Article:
By timing a whole array of pulsars, the SKA will effectively create a cosmic observatory, tracking a gravitational wave as it passes through our galaxy.
Extreme astrophysics: gravity and black holes
Black holes are among the most extreme environments in the Universe, the remnants of massive stars which have gravitationally collapsed and exploded in a supernova. As incredibly dense objects with a huge mass, the gravitational fields around them are as strong as it gets - so strong that after a certain point, known as the event horizon, nothing can escape a black hole's grasp, not even light. This makes them an ideal place to test and refine Einstein’s theories on gravity to the absolute limit.
To do so, the SKA telescopes will also look for something which is expected to be very rare: a pulsar orbiting a black hole. The SKA telescopes’ unique sensitivity means we expect to be able to find a pulsar orbiting a black hole in the disk of our galaxy, and possibly around the super-massive black hole its centre.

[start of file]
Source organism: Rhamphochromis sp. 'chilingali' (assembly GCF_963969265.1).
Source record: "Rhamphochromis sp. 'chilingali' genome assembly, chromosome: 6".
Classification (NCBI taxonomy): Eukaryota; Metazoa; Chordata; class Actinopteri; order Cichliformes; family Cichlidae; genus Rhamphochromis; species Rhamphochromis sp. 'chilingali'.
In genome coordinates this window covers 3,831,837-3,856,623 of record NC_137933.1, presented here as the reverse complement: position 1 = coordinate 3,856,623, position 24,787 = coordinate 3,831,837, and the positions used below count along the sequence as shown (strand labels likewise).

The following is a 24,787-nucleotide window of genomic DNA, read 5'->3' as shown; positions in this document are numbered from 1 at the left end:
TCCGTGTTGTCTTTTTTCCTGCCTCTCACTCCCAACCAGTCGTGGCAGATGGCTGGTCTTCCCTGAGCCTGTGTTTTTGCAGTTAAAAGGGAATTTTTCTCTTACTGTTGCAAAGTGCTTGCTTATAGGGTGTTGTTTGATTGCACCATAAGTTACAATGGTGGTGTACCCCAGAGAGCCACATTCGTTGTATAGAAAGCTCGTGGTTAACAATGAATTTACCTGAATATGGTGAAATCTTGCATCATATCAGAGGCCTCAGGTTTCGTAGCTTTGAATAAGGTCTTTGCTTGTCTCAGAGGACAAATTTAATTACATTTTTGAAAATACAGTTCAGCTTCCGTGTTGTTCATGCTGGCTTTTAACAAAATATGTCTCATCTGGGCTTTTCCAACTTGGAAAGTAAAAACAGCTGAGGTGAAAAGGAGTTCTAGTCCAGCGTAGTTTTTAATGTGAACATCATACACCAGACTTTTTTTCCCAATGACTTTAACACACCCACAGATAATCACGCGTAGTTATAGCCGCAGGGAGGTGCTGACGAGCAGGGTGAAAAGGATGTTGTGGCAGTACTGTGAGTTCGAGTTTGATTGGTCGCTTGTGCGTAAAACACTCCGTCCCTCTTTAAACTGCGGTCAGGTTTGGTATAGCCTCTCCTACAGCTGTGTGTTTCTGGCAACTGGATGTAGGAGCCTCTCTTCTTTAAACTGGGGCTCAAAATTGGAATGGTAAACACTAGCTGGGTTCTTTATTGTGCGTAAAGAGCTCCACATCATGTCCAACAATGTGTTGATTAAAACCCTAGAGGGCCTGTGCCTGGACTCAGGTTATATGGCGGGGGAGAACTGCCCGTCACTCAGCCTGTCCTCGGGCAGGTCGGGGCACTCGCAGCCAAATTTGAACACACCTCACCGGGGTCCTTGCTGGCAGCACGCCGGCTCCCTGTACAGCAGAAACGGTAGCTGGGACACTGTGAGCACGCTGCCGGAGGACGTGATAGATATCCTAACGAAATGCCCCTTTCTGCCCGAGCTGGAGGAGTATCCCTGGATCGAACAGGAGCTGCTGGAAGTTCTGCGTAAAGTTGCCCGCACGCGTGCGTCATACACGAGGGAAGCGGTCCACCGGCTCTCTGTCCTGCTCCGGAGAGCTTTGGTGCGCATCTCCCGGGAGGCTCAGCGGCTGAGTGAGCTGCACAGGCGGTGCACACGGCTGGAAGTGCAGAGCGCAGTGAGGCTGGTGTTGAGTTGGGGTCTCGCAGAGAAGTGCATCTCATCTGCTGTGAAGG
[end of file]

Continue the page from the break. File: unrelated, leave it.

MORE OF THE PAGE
Around black holes, the strength of gravity causes space-time to become extremely warped. On Earth, we would expect this warping to cause delays to the arrival times of signals (or pulses) from a pulsar, something the SKA telescopes will be able to spot with unprecedented precision. That delay would also be expected to vary depending on where the pulsar is in its orbit of the black hole, and how much space-time distortion it encounters as a result.
Einstein's theory included predictions about the nature of black holes and the delays they would cause to light travelling through space, so astronomers will aim to compare the theory with the actual measured reality - the ultimate test of General Relativity. If the two are consistent, Einstein wins again. If not, then we know there is something missing in our understanding, opening up a whole new area of astrophysics.